Antlers Review: A Painfully Predictable & Mediocre Affair
It’s an incontestable fact that horror remains a largely awkward and tricky genre to tackle. Incompetent filmmakers will struggle to stay afloat in a sea of mediocrity, while an exceptional few will prosper and bloom into the film industry. The recent years alone have witnessed the emergence of horror titans such as Robert Eggers, Ari Aster, and Jordan Peele, filmmakers who have revitalized and injected new life into an otherwise declining genre. The awe-inspiring talent of such virtuoso directors does very little to support the case of films like Antlers(2021), which remains yet another promising but ultimately hackneyed and confusing horror film.
There was minute yet significant interest roused when Scott Cooper was set to helm Antlers. The filmmaker, known for his brooding, intricate body of work, and endowed with his atmospheric flair, seemed like a befitting talent to craft a small-town monster horror. What should’ve been an effortlessly unnerving film is a potpourri of cluttered tropes, threadbare characters, horror truisms by the dozen, and simply put, a flimsy narrative that never takes flight. Set in a rustic Oregon, the film’s primary protagonists are Julia (Keri Russell), an inquisitive schoolteacher, and her brother Paul (Jesse Plemons), who recently took on the mantle of the local sheriff. The film initially hints at and gradually reveals the repressed childhood trauma the siblings endured at the hands of their father. There’s also the clandestine and psychologically bottled up child, Lucas, a student of Julia who’s suppressing a sinister secret.
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As the townspeople grapple with a grotesque and vicious series of deaths, the responsibility to eradicate this ominous, supernatural threat rests squarely on the collective shoulders of Julia and Paul. While Antlers employs this premise in hopes of producing a macabre, violent, and psychologically tormenting horror, the result is a feeble caricature, serving as nothing more than a forcibly stretched version of its enticing and intriguing trailers. Touted as one of the first films to suitably delve into and unearth the Wendigo mythology, Antlers is a pitiful, formulaic, and insipid horror that’s devoid of the very bone chilling soul it so ostensibly possessed. What could’ve been a terrific, enigmatic monster film is betrayed by its asinine screenplay, sprinkled with such utterly ludicrous lines and contrivances, it simply numbs the mind.
It’s an outright shame since Cooper is an accomplished filmmaker, and his past films have been an intriguing medley of gruesome imagery accompanied with a palpable sense of dread. But Antlers is a clumsy addition to Cooper’s otherwise respectable body of work. It is a film so deficient in compelling characters, nifty scares and a general rationality in its proceedings, it never touches the exhilarating heights as some of the greatest horrors do, only brushing past the clouds and spiraling downwards, when it could have soared instead. A critical pitfall of the film is also how seriously it takes itself. For a textbook small-town monster film with a run-of-the-mill narrative spine, Antlers is shockingly morbid and too certain of itself.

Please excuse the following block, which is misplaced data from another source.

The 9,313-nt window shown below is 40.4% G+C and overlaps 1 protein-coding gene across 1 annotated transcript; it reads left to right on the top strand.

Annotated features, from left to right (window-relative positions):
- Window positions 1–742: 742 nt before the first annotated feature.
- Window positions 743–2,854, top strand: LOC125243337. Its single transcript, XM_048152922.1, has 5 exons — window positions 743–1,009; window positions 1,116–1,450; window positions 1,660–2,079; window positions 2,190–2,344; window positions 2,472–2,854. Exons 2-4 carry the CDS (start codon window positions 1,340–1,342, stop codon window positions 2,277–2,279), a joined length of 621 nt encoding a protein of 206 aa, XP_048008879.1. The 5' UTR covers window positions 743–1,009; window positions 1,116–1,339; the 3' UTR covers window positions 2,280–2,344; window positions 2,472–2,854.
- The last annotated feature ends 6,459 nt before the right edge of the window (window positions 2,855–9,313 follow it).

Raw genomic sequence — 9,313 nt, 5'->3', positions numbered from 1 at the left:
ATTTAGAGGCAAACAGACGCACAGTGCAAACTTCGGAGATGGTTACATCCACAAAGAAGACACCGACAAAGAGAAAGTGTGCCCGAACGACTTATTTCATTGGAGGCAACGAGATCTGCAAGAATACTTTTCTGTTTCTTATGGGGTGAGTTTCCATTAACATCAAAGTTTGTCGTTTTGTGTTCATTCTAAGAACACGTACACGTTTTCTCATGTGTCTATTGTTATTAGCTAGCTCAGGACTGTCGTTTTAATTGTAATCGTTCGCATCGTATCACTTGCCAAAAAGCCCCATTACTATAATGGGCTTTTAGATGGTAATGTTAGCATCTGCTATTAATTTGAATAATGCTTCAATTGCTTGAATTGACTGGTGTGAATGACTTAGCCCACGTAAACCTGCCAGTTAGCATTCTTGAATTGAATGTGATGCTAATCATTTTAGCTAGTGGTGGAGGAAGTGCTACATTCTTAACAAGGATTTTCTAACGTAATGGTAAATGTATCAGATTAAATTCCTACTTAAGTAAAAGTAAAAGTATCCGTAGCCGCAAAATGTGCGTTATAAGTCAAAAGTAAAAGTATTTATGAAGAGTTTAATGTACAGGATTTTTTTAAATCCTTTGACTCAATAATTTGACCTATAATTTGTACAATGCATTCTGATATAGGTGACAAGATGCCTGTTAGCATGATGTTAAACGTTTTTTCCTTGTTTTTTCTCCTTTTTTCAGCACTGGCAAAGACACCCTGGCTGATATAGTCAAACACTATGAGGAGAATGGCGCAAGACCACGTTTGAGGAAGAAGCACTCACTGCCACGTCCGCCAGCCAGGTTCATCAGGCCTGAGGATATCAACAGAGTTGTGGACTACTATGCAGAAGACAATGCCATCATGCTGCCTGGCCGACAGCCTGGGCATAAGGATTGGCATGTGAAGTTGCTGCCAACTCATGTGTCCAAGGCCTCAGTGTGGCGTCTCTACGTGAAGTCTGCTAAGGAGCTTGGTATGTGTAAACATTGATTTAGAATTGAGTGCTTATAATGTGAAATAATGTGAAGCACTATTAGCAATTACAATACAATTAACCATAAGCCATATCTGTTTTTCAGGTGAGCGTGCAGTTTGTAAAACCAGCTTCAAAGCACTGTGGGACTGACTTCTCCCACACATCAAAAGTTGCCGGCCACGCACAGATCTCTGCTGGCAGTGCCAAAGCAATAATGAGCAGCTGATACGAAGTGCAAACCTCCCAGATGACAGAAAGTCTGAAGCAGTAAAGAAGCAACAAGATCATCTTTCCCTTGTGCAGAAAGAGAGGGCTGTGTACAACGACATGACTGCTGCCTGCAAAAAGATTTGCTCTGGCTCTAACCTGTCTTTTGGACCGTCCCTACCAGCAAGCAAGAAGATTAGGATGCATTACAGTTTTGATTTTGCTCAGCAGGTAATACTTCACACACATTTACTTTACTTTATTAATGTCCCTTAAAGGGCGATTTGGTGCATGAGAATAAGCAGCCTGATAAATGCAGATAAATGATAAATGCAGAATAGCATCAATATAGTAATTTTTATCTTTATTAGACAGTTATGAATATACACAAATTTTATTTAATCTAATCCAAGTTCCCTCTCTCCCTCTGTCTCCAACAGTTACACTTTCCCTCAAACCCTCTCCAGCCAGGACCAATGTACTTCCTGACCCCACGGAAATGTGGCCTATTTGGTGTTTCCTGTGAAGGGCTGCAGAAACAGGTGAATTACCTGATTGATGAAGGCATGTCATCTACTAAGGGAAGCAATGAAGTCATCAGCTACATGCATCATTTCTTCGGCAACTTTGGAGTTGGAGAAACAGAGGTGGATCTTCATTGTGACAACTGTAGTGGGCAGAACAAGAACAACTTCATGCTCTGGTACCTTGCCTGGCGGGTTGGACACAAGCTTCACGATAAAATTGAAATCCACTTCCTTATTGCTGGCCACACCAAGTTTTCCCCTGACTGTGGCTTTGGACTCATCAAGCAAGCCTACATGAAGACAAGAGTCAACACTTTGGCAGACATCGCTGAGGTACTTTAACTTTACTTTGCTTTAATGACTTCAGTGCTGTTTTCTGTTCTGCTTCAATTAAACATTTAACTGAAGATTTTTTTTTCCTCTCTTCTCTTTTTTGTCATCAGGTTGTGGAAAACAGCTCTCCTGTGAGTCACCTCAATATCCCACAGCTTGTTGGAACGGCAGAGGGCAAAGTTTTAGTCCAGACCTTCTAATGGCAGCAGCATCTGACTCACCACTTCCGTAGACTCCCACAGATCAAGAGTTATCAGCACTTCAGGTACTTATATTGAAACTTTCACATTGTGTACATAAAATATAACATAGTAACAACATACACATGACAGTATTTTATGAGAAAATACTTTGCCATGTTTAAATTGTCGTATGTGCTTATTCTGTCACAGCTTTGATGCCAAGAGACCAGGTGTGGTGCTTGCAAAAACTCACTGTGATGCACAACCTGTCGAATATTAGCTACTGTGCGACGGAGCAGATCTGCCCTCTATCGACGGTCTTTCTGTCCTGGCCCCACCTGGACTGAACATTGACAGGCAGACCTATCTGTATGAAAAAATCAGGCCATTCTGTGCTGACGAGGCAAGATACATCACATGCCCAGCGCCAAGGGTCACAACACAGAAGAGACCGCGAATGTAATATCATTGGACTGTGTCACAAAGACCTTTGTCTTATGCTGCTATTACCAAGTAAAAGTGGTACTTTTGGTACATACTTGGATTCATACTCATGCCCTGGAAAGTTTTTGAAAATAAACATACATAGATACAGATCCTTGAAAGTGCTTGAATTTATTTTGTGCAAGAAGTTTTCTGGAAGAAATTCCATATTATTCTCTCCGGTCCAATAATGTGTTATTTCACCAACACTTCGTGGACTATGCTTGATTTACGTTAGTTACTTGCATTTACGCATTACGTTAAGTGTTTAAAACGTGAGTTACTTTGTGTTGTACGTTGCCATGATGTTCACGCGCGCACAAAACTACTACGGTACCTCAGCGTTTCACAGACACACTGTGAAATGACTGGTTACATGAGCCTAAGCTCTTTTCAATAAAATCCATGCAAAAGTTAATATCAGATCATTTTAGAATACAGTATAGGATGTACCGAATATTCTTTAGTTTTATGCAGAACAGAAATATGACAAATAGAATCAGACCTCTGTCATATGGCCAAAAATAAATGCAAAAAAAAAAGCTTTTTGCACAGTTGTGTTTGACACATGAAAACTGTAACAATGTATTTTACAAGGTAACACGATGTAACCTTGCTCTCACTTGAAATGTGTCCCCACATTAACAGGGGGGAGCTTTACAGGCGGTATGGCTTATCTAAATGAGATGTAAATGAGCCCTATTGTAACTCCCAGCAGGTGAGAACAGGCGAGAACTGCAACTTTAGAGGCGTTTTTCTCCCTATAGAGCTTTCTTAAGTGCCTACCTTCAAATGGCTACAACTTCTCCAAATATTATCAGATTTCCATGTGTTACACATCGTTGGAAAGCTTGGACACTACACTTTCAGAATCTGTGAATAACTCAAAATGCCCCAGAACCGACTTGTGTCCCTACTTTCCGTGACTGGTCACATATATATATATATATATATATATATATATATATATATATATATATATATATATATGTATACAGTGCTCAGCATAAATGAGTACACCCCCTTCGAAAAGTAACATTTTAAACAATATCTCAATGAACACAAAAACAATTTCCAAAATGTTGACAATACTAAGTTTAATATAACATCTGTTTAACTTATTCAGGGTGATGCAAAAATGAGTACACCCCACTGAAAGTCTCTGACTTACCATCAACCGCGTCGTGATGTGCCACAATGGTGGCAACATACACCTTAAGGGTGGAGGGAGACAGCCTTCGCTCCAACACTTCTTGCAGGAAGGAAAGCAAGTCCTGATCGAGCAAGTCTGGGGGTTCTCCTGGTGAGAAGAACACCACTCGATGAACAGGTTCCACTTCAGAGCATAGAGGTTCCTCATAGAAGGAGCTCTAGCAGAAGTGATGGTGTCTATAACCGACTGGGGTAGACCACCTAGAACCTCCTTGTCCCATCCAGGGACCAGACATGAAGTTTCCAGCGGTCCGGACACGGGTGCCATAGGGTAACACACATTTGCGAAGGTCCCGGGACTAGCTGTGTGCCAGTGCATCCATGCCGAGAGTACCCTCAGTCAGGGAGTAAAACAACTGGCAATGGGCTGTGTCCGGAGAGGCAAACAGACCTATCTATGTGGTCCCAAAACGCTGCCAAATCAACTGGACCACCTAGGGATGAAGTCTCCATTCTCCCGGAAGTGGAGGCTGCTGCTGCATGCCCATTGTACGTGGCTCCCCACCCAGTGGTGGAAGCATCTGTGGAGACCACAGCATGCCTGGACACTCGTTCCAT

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In all fairness, when your film boasts a generic, terrorizing, VFX-burdened creature, there’s only so much you can coerce an audience into disbelieving. Therefore, Antlers finds itself in an upsetting predicament. When answers gleam so vividly before the protagonists, and they continue acting reckless and foolhardy, their sheer buffoonery becomes harder to believe than a ghastly mythological creature on the loose. When anxious forensic scientists confess that they haven’t seen such body lacerations before, an officer dismisses it. When there’s clearly something amiss in a seedy, abandoned home, and yet a character fearlessly steps into the abode. Antlers is riddled with such incongruous and plainly illogical moments, relying more on the idiocy of its characters than on the plot itself.
Kerri Russell in Antlers. (Credits: Fox Searchlight Pictures)
While there were some minuscule flourishes of promise, Antlers is a second-rate, done-to-death horror film which is ultimately bogged down by banal action, a lamentably mediocre screenplay, and a stale ending which is as every bit as elusive as it is inane.
It’s also worth mentioning how excruciatingly unsubtle Antlers is, feeding every ounce of information to its audiences through glaringly obvious visual cues (if a character was a struggling alcoholic in the past, we could have had finer moments to emphasize this fact, as opposed to them standing ominously in a grocery store staring at vodka bottles while dramatic music blares).
Antlers possess a sparse plot and it certainly shows as the film unravels. However, what comes as an even greater shock is the tasteless and uninspired direction behind the camera. A film like Antlers necessitates a terrific symphony of talent working in unison to create something truly remarkable but Antlers lacks too many moving parts to make a story like this work. The result is a limping mess that never lives up to the awe-inspiring promise of its trailers.
Antlers is now streaming on Hotstar.
Watch the trailer here.
Author Biographical Note: The author is currently pursuing a degree in Mass Communication and Journalism from Jai Hind College, Mumbai. He is currently working for Explore Screen: The Cognitive Dialogue in the capacity of an intern.
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